COVID-19 continues to shape freshmen’s college experiences

Photo courtesy of Keira Burton, Pexels.

As I begin to reflect on my freshman experience, I can't help but realize that I didn’t feel prepared for college when I got here. A feeling that I’m sure most college students can understand. I think that attending high school during the COVID-19 pandemic made it more difficult for college freshmen to assimilate. 

It wasn't necessarily difficult on an academic level; it was more difficult socially my first semester. It was hard to make friends, a possible consequence from years of quarantining by myself. 

“Making friends was really difficult,” said freshman elementary education major Gabriella Luque. “Meeting people was hard because they weren't as interactive, even when I was trying to make friends it was difficult because people were very reserved.” 

This anti-social behavior is definitely an effect of the pandemic and has been talked about by many of my peers. Freshman nursing major Emma Tretola observed that before the pandemic, “people were conditioned into being social and the pandemic gave us an ‘out,’ like there was no more pressure to be social and then we kind of just stuck with that.”

Luque, in particular, had a very transformative experience her freshman year at Ramapo College because of the pandemic. “During my transition into college life and living on campus, I also had all virtual classes,” said Luque. She emphasized that these virtual classes made her feel lonely on campus.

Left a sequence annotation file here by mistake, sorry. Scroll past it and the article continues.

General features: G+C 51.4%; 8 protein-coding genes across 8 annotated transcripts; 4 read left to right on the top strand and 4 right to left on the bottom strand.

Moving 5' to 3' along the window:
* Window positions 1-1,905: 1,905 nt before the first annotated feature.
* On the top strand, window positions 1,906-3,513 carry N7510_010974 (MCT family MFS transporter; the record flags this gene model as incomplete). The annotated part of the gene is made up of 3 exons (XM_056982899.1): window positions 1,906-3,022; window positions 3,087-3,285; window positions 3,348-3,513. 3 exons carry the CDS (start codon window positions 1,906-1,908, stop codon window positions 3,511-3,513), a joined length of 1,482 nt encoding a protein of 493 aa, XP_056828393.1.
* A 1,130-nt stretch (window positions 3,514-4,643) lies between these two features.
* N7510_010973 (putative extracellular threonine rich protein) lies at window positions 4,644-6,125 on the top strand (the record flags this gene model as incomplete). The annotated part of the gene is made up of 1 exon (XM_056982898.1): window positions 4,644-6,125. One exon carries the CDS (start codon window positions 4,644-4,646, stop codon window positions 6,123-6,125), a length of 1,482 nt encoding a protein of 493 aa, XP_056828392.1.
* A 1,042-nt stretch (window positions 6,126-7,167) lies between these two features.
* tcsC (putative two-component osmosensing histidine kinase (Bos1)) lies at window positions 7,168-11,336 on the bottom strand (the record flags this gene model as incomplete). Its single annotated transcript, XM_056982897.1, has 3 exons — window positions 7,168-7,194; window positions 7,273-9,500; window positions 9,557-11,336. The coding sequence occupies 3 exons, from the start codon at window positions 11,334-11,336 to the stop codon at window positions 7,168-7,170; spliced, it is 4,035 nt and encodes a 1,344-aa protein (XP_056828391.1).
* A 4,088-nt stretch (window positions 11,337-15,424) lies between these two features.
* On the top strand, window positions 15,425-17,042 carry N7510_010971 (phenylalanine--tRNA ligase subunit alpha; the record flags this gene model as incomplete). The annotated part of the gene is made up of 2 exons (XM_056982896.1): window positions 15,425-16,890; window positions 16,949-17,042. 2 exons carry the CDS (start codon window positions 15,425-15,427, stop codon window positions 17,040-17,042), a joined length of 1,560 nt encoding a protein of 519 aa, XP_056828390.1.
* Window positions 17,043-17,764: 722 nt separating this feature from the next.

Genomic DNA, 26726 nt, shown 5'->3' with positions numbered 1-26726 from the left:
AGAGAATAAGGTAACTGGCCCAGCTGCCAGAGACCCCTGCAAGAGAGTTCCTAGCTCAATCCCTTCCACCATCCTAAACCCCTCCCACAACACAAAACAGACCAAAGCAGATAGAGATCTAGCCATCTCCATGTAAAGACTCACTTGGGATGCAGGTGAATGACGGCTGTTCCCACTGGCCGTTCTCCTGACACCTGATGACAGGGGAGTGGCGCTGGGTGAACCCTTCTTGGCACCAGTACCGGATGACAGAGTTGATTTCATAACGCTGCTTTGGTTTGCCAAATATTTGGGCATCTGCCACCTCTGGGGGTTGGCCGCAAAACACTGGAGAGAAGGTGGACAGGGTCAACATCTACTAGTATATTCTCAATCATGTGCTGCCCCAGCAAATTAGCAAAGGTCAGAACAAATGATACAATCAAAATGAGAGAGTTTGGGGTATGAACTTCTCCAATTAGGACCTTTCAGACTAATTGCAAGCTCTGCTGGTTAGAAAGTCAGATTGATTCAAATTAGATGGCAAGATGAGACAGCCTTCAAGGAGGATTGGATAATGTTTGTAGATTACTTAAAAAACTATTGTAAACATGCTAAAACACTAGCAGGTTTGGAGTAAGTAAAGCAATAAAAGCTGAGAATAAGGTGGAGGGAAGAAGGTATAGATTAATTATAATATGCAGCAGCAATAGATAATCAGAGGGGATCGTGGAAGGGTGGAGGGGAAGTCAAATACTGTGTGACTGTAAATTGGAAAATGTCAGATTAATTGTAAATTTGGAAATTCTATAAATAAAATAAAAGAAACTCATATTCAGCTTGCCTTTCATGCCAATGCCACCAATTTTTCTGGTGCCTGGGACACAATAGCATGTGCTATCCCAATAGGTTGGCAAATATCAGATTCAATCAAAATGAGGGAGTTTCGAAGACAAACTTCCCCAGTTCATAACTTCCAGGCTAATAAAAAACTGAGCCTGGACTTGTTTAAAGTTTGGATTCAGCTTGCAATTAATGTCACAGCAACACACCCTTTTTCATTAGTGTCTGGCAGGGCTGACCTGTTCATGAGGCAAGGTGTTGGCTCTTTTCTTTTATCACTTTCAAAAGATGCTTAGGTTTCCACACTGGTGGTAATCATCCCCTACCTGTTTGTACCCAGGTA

“I started to feel alone, I started to feel like I wasn't as much a part of my college as most people, like school counselors and advisors, would want students to be," she said. "And even though I was literally a resident, I just didn't feel like I was a part of the school."

Luque also talked about how she went home often during her first semester. 

“I was having trouble feeling like I belonged,” Luque said. “But I stayed on campus as a resident. Even if I wasn't as social as I wanted to be, or had that many friends, or felt like I wasn't a part of the college, I still got through it.”

Academically, the transition was also difficult, but for me, I especially had trouble balancing school work, extracurriculars and social life. This caused me to fall behind in my classes, which created even more stress. 

From an academic standpoint, Luque observed that she wasn’t fully prepared for college. “I don't know if that was because of the pandemic, but I had no idea what I was walking into,” she said. 

It wasn’t all bad though. Our first semester here at Ramapo inspired a lot of growth. “I had to mature a lot in order to get through college,” said Luque. “I had to face it head on and look at this new semester in a positive way.”